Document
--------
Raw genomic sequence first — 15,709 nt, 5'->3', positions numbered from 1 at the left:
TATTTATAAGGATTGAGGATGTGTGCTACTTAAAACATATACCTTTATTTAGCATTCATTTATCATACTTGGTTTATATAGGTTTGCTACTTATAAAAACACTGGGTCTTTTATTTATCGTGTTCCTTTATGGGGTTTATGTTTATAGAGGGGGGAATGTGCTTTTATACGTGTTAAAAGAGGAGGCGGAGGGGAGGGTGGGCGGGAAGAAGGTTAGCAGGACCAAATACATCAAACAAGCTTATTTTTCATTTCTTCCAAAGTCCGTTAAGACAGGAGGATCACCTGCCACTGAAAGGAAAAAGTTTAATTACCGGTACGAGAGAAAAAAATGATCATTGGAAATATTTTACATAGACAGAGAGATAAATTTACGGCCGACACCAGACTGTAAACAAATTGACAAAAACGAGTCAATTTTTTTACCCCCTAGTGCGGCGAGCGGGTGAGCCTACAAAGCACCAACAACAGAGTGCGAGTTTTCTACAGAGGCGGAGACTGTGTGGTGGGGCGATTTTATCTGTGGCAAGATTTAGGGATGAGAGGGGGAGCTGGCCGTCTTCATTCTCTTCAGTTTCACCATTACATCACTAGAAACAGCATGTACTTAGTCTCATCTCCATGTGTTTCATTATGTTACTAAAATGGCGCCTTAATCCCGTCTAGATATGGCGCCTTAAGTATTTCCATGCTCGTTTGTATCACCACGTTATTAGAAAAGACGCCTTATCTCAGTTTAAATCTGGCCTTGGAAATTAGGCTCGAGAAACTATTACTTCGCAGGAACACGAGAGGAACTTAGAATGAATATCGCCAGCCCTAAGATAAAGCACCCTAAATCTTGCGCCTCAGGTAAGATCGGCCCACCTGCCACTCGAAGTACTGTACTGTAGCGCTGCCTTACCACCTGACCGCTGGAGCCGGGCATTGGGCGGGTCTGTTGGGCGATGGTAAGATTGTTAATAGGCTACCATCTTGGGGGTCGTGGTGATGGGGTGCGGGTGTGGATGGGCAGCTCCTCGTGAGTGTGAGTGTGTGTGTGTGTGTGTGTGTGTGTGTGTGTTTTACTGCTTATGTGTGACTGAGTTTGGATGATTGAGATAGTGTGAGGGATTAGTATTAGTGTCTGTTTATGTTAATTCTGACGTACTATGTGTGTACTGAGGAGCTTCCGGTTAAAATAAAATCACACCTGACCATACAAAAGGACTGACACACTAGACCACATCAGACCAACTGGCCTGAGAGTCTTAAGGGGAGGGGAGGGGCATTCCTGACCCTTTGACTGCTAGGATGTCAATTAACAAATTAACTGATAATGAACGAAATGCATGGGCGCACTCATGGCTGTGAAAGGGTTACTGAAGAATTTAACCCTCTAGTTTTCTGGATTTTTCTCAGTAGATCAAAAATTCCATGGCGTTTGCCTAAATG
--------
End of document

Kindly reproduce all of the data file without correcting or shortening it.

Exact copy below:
Raw genomic sequence first — 15,709 nt, 5'->3', positions numbered from 1 at the left:
TATTTATAAGGATTGAGGATGTGTGCTACTTAAAACATATACCTTTATTTAGCATTCATTTATCATACTTGGTTTATATAGGTTTGCTACTTATAAAAACACTGGGTCTTTTATTTATCGTGTTCCTTTATGGGGTTTATGTTTATAGAGGGGGGAATGTGCTTTTATACGTGTTAAAAGAGGAGGCGGAGGGGAGGGTGGGCGGGAAGAAGGTTAGCAGGACCAAATACATCAAACAAGCTTATTTTTCATTTCTTCCAAAGTCCGTTAAGACAGGAGGATCACCTGCCACTGAAAGGAAAAAGTTTAATTACCGGTACGAGAGAAAAAAATGATCATTGGAAATATTTTACATAGACAGAGAGATAAATTTACGGCCGACACCAGACTGTAAACAAATTGACAAAAACGAGTCAATTTTTTTACCCCCTAGTGCGGCGAGCGGGTGAGCCTACAAAGCACCAACAACAGAGTGCGAGTTTTCTACAGAGGCGGAGACTGTGTGGTGGGGCGATTTTATCTGTGGCAAGATTTAGGGATGAGAGGGGGAGCTGGCCGTCTTCATTCTCTTCAGTTTCACCATTACATCACTAGAAACAGCATGTACTTAGTCTCATCTCCATGTGTTTCATTATGTTACTAAAATGGCGCCTTAATCCCGTCTAGATATGGCGCCTTAAGTATTTCCATGCTCGTTTGTATCACCACGTTATTAGAAAAGACGCCTTATCTCAGTTTAAATCTGGCCTTGGAAATTAGGCTCGAGAAACTATTACTTCGCAGGAACACGAGAGGAACTTAGAATGAATATCGCCAGCCCTAAGATAAAGCACCCTAAATCTTGCGCCTCAGGTAAGATCGGCCCACCTGCCACTCGAAGTACTGTACTGTAGCGCTGCCTTACCACCTGACCGCTGGAGCCGGGCATTGGGCGGGTCTGTTGGGCGATGGTAAGATTGTTAATAGGCTACCATCTTGGGGGTCGTGGTGATGGGGTGCGGGTGTGGATGGGCAGCTCCTCGTGAGTGTGAGTGTGTGTGTGTGTGTGTGTGTGTGTGTGTGTTTTACTGCTTATGTGTGACTGAGTTTGGATGATTGAGATAGTGTGAGGGATTAGTATTAGTGTCTGTTTATGTTAATTCTGACGTACTATGTGTGTACTGAGGAGCTTCCGGTTAAAATAAAATCACACCTGACCATACAAAAGGACTGACACACTAGACCACATCAGACCAACTGGCCTGAGAGTCTTAAGGGGAGGGGAGGGGCATTCCTGACCCTTTGACTGCTAGGATGTCAATTAACAAATTAACTGATAATGAACGAAATGCATGGGCGCACTCATGGCTGTGAAAGGGTTACTGAAGAATTTAACCCTCTAGTTTTCTGGATTTTTCTCAGTAGATCAAAAATTCCATGGCGTTTGCCTAAATG